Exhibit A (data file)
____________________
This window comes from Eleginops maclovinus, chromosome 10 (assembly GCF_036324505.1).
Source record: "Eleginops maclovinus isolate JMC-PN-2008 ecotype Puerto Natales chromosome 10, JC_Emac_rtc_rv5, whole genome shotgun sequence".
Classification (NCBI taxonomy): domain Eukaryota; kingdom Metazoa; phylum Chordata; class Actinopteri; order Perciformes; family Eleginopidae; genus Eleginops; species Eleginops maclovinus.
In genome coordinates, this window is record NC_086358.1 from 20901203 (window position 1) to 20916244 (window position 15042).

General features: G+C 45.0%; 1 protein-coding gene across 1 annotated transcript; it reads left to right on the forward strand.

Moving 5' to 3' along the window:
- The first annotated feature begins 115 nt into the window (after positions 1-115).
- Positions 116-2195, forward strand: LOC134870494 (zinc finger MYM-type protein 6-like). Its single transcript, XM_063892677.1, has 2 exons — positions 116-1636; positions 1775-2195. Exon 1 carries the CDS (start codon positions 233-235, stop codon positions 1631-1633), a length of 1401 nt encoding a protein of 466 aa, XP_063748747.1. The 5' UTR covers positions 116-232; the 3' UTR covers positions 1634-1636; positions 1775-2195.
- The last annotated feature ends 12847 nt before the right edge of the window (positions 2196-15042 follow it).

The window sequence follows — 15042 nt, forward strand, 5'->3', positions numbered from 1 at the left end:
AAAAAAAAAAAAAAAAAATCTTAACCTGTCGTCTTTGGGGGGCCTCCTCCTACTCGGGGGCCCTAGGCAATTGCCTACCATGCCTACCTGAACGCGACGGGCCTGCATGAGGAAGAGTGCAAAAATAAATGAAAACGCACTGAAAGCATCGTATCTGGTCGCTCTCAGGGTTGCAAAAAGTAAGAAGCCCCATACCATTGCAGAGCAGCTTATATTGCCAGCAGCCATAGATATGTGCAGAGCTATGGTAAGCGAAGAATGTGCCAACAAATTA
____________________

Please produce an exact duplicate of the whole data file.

This window comes from Eleginops maclovinus, chromosome 10 (assembly GCF_036324505.1).
Source record: "Eleginops maclovinus isolate JMC-PN-2008 ecotype Puerto Natales chromosome 10, JC_Emac_rtc_rv5, whole genome shotgun sequence".
Classification (NCBI taxonomy): domain Eukaryota; kingdom Metazoa; phylum Chordata; class Actinopteri; order Perciformes; family Eleginopidae; genus Eleginops; species Eleginops maclovinus.
In genome coordinates, this window is record NC_086358.1 from 20901203 (window position 1) to 20916244 (window position 15042).

General features: G+C 45.0%; 1 protein-coding gene across 1 annotated transcript; it reads left to right on the forward strand.

Moving 5' to 3' along the window:
- The first annotated feature begins 115 nt into the window (after positions 1-115).
- Positions 116-2195, forward strand: LOC134870494 (zinc finger MYM-type protein 6-like). Its single transcript, XM_063892677.1, has 2 exons — positions 116-1636; positions 1775-2195. Exon 1 carries the CDS (start codon positions 233-235, stop codon positions 1631-1633), a length of 1401 nt encoding a protein of 466 aa, XP_063748747.1. The 5' UTR covers positions 116-232; the 3' UTR covers positions 1634-1636; positions 1775-2195.
- The last annotated feature ends 12847 nt before the right edge of the window (positions 2196-15042 follow it).

The window sequence follows — 15042 nt, forward strand, 5'->3', positions numbered from 1 at the left end:
AAAAAAAAAAAAAAAAAATCTTAACCTGTCGTCTTTGGGGGGCCTCCTCCTACTCGGGGGCCCTAGGCAATTGCCTACCATGCCTACCTGAACGCGACGGGCCTGCATGAGGAAGAGTGCAAAAATAAATGAAAACGCACTGAAAGCATCGTATCTGGTCGCTCTCAGGGTTGCAAAAAGTAAGAAGCCCCATACCATTGCAGAGCAGCTTATATTGCCAGCAGCCATAGATATGTGCAGAGCTATGGTAAGCGAAGAATGTGCCAACAAATTA